Avian influenza prompts state of emergency in Minnesota
On Thursday April 23rd the governor of Minnesota, Mark Dayton, issued an emergency order declaring a peacetime ‘State of Emergency’ in an effort to combat the H5N2 avian influenza (AI) outbreaks.
The H5N2 AI strain has been identified on 46 farms in the state. Minnesota is the US's largest turkey producer – raising 46 million birds per year. This outbreak has killed over 2.5 million turkeys in the state so far. Also just this week the virus hit a chicken farm in the state.
"This is a moving target, and the number of farms affected has continued to increase," Dayton said. "We don't know what the ceiling will be."
No human infections from the H5N2 outbreak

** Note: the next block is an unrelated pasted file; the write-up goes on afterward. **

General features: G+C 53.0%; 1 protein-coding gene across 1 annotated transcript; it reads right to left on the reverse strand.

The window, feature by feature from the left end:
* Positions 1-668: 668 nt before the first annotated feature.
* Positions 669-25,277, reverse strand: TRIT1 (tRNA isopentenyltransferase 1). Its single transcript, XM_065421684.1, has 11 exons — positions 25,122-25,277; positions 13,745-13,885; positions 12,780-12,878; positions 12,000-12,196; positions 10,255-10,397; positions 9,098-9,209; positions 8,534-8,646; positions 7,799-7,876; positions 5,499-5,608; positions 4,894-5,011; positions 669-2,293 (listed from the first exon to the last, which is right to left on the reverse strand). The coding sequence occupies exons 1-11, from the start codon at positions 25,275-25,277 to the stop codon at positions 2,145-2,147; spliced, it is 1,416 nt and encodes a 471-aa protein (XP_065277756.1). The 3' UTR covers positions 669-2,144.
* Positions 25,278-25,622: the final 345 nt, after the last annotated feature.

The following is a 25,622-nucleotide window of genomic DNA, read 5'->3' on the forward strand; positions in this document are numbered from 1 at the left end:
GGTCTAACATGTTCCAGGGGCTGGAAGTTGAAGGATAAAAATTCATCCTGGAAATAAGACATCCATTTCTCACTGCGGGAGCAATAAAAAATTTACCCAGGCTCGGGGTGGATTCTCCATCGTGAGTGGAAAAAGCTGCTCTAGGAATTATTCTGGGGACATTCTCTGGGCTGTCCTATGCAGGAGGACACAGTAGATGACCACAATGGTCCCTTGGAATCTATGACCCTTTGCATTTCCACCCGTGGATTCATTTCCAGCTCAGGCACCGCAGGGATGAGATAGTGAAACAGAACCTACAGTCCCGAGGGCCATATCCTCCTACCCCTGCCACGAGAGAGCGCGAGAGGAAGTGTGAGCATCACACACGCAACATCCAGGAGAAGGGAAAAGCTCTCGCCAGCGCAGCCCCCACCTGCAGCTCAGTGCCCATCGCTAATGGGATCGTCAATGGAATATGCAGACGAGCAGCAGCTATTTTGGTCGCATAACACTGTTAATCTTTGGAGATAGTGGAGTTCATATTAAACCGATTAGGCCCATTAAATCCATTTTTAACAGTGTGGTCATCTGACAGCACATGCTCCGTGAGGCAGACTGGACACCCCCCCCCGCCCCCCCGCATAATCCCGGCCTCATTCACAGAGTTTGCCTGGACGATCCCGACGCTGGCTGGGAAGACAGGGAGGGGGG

Following a recommendation from the US Centers for Disease Control and Prevention (CDC), State health officials said they were accelerating prescriptions for the antiviral drug Tamiflu for farm workers and others who have been in direct contact with infected flocks. However, no human infections have been reported in this outbreak.
Poultry on supermarket shelves are safe to eat
Also state officials are emphasising the point that this is not a health risk for consumers. Dave Frederickson, commissioner of the Department of Agriculture. "The poultry on grocery store shelves is safe and will continue to be safe."
Avian influenza hit 16 US states
All in all this outbreak has caused the deaths of 7.3 million birds nationwide – appearing in 16 states. Most recently striking a 3.8 million hen farm in northern Iowa - the largest single outbreak nationwide. It also two more egg-laying operations in Wisconsin, which has also declared a state of emergency.
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